I got me thinking, once again, that we never know when our lives will be put on display. We never know when our lives will suddenly be thrown under a microscope. People are always watching. What will they see? Will they see a life devoted to Christ? Will they see a life celebrating the finished work of Christ? Will they see someone whose life is calibrated by the cross, built on a foundation of rock, and lived for the glory of the one who called us out of darkness and into his marvelous light? Will they see someone who is, to use a phrase from D.A. Carson, “gossiping the Gospel”? Will they see someone in love with the Gospel? Proclaiming it, celebrating it, telling it, and then living faithfully before God? Will they see someone who remembers at all time, that they are living as emissaries of a king, and people who are part of a cosmic battle between the kingdom of darkness and the Kingdom of God.

Or will they see something else? Someone who says with his mouth, I love Christ, but then, shows no compassion? Someone who flies off the handle instead of showing patience and mercy and self control? Someone who says, love your wife as Christ loved the church, and then speaks disdainfully to his wife? Someone who says, raise your children in the nurture and admonition of the Lord, but then prioritizes work and “ministry” over his children? Someone who says, I understand that Christian life involves cross bearing, but then grumbles about every slight? What will people see?

The world is watching. New England is watching. It’s watching me. And it’s watching you. What will they see on Facebook, on twitter? What will they see at work? What will they see at your kids Little League and Pop Warner games? And what will your kids see at home? Will they see a life lived in relationship to God, built on Christ, being remade by Christ (2 Corinthians 3:18). This weekend, I was captured worshiping. But this week, people will see me at my best, and at my worst. What will they see? My prayer is that at my best and worst, my life will reflect the one into whose image I am being transformed. My prayer is that the same can be said of Christians throughout  New England.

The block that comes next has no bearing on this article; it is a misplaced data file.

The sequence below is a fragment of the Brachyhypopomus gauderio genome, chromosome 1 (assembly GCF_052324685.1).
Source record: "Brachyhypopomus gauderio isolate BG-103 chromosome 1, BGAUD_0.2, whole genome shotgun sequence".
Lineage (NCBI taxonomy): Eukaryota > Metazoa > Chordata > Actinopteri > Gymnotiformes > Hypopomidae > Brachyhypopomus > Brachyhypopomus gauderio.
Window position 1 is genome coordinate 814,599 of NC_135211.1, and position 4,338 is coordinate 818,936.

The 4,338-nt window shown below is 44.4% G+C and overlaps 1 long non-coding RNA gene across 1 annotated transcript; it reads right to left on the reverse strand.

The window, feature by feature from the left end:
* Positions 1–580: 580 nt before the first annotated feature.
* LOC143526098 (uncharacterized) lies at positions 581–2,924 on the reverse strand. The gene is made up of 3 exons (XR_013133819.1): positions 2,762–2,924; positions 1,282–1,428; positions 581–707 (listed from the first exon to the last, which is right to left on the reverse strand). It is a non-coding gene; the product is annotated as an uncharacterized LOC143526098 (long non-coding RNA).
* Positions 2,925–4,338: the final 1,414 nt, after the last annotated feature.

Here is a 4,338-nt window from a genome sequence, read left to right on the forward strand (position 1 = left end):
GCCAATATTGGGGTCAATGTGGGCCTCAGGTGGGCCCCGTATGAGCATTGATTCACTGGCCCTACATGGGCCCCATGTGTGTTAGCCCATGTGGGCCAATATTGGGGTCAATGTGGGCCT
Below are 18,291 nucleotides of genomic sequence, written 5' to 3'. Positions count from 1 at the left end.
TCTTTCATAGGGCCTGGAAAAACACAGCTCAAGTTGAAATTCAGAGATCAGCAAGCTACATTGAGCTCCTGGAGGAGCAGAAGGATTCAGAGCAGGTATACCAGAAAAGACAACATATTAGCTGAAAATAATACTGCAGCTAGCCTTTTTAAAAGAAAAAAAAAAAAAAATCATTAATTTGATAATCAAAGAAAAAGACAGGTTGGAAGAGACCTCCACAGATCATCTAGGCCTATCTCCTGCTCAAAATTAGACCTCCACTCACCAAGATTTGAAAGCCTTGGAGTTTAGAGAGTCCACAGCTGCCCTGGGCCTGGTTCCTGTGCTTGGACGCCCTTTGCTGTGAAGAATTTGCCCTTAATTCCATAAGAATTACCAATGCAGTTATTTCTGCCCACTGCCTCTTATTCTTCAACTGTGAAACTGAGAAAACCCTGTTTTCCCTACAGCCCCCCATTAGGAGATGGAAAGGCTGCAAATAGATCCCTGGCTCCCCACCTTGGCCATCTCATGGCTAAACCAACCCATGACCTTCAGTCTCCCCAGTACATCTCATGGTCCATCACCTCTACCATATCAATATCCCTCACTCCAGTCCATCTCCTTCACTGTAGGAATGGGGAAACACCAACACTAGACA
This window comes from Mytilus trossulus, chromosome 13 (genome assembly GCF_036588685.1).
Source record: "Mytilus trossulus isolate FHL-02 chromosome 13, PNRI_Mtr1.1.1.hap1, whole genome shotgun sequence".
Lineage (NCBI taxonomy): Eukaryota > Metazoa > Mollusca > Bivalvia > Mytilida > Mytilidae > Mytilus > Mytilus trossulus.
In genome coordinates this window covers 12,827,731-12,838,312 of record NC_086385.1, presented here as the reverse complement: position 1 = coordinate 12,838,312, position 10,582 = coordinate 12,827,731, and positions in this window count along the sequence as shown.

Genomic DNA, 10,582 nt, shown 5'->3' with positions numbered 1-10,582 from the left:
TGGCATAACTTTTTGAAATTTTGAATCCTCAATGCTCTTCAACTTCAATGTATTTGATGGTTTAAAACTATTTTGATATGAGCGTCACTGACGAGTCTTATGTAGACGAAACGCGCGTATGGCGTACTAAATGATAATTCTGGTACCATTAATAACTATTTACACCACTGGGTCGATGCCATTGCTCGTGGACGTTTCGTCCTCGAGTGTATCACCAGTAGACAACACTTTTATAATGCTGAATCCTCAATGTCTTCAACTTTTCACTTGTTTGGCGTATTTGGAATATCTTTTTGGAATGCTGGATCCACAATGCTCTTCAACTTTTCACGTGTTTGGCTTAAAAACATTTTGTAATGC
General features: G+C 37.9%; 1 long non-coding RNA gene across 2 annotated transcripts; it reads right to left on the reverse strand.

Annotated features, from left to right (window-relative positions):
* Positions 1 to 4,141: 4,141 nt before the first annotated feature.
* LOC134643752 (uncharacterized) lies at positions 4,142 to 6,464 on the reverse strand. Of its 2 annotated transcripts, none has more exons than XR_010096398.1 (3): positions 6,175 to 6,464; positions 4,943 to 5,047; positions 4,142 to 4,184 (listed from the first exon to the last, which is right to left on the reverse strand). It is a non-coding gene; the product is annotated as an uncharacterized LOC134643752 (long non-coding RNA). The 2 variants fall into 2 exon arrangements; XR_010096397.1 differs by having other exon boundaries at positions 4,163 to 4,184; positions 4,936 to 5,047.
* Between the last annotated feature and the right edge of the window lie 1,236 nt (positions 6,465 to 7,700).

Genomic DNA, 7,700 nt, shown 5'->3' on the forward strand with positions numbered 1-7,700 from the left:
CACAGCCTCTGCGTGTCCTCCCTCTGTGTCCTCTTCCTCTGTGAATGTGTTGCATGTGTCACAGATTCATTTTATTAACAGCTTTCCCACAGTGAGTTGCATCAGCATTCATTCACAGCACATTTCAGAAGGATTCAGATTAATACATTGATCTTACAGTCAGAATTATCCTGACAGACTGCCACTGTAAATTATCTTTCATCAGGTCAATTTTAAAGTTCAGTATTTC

Photos by Scotland Huber

Wednesday, October 24, 2012

From the Messenger: A Voting Guide, Sort of

The countdown is on, and soon, someone will be elected to lead our nation for the next four years. As we come to the election, I have three things I want to say to anyone and everyone that is in any way connected with First Baptist. All of these are not new things for me to say, but all bear repeating this month.

First, understand that in this election, we should not baptize either candidate just because they are our preferred choice. A few weeks ago, Billy Graham’s organization removed Mormonism from the list of cults, it seems, for the sake of raising the appeal of Governor Romney with Evangelical Christians. I have gone through several emotions on this, anger, disappointment, disgust; it really bothers me. I believe that we must resist the urge to sanitize political candidates and declare them our holy man. That is definitely the case in this presidential election, an election in which Christians have (to use a crass analogy), “no dog in the fight”.